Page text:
"Voters in Germany measure their chancellor candidates on how they could deal with the international challenges and how they would be on the stage with the American or Russian presidents or Chinese leaders," he added.
This factor, Stegner noted, could give the SPD's candidate Olaf Scholz, who is used to top-tier politics given his role as German finance minister and vice chancellor, the biggest advantage over his rivals — the main contenders being the CDU/CSU's Armin Laschet and Annalena Baerbock from the Green Party.
A coalition government is extremely likely given the expected close vote, with pundits now guessing what formation this might take.
Eurasia Group's Europe Director Naz Masraff said Wednesday that the chance of a chancellery led by the SPD's candidate Olaf Scholz now had a 60% likelihood, compared to a 40% chance for the center-right CDU/CSU's Armin Laschet.
The political risk consultancy put the chances of an SPD-led so-called "traffic light" coalition (with the Greens and the Free Democrats (FDP)) — as the most likely post-election scenario, giving this a 45% likelihood. It noted that the chances of a CDU/CSU-led "Jamaica" government (with the Greens and FDP) had fallen to 30%.
Despite Merkel trying to revive Laschet's election chances, the CDU/CSU alliance could find itself out in the cold when coalition negotiations take place. That would be a shock for the alliance, which has dominated German politics since 1949.
The 2021 vote is unpredictable for a variety of reasons, including the high number of mail-in votes expected this year.
Factors to watch on election day will be whether the recent slight improvement in the polls for CDU/CSU turns into some last-minute momentum on election day, Teneo Intelligence's Deputy Director of Research Carsten Nickel said, as well as how the Greens fare.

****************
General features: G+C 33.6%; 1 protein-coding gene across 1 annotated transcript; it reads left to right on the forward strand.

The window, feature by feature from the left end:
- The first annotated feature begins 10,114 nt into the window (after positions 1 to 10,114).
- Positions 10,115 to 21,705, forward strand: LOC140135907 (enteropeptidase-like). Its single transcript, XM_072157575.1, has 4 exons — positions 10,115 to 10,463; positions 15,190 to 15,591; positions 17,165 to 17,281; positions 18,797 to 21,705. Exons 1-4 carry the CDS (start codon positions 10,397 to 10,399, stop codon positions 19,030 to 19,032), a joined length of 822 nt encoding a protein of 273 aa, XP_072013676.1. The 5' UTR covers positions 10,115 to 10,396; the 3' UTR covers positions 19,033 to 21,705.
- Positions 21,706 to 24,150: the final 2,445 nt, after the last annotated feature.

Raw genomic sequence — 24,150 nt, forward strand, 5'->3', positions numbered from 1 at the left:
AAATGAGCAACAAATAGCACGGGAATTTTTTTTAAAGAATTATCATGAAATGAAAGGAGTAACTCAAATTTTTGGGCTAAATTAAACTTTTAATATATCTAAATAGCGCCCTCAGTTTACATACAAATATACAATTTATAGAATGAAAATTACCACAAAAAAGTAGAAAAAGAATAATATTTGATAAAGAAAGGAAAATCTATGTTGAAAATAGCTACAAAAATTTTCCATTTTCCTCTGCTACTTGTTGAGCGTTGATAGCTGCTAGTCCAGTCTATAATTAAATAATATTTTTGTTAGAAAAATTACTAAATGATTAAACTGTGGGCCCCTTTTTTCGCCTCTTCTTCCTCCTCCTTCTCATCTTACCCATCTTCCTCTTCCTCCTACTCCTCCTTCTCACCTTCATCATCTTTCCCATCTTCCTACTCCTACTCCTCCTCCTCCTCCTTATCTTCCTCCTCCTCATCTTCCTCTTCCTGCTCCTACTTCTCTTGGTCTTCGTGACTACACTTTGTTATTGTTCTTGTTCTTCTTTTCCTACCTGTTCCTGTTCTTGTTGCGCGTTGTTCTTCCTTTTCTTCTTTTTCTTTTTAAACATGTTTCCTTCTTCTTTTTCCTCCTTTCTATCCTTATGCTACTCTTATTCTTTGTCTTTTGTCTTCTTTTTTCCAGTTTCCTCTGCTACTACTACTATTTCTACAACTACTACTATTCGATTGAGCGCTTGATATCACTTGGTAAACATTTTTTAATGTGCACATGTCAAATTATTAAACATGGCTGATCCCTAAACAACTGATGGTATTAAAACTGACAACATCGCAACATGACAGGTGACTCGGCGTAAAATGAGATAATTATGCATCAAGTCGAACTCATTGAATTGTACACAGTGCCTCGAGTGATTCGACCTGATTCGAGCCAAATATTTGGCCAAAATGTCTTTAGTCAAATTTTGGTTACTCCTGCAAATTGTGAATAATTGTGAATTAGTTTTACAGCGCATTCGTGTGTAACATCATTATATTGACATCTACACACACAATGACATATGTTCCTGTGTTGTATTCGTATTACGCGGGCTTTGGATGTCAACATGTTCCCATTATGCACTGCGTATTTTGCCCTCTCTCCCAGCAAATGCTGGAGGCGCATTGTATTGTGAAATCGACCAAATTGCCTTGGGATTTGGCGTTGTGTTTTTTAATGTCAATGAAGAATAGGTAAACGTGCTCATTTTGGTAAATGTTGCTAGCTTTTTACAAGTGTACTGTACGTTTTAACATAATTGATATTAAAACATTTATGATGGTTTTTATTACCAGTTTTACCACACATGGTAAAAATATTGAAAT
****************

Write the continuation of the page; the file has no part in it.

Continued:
Still, he told CNBC on Thursday that it's very difficult to guess which party will gain from undecided voters.
"We've had polls suggesting that up to 40% of voters still haven't made up their minds so that ultimately serves as a reminder of this watershed moment in German politics," he told CNBC's Street Signs. "After 16 years of stability, continuity, and utterly predictable election campaigns, all of that certainty has gone and we're looking at a tight race."
The formation of a coalition is expected to be a long and drawn-out affair given the divergences between the parties on matters such as fiscal policy and climate targets.
It has already proved contentious during the election campaign.
Laschet, for example, has said that Scholz and the SPD could represent a security risk if they allow the far-left Die Linke party, which wants to scrap NATO, into a coalition government. For his part, Scholz has said he is open to negotiations with any party, except for the right-wing AfD, as long as there is a strong commitment to NATO.
Speaking to CNBC on Wednesday, Scholz reiterated his commitment to the military alliance, commenting that "as the minister of finance for Germany we increased the budget for our military spending much more than all the times before. It was an increase of 37% and this was something that I did deeply from my heart because we need a very strong defence infrastructure in Germany together with our partners in the EU and NATO."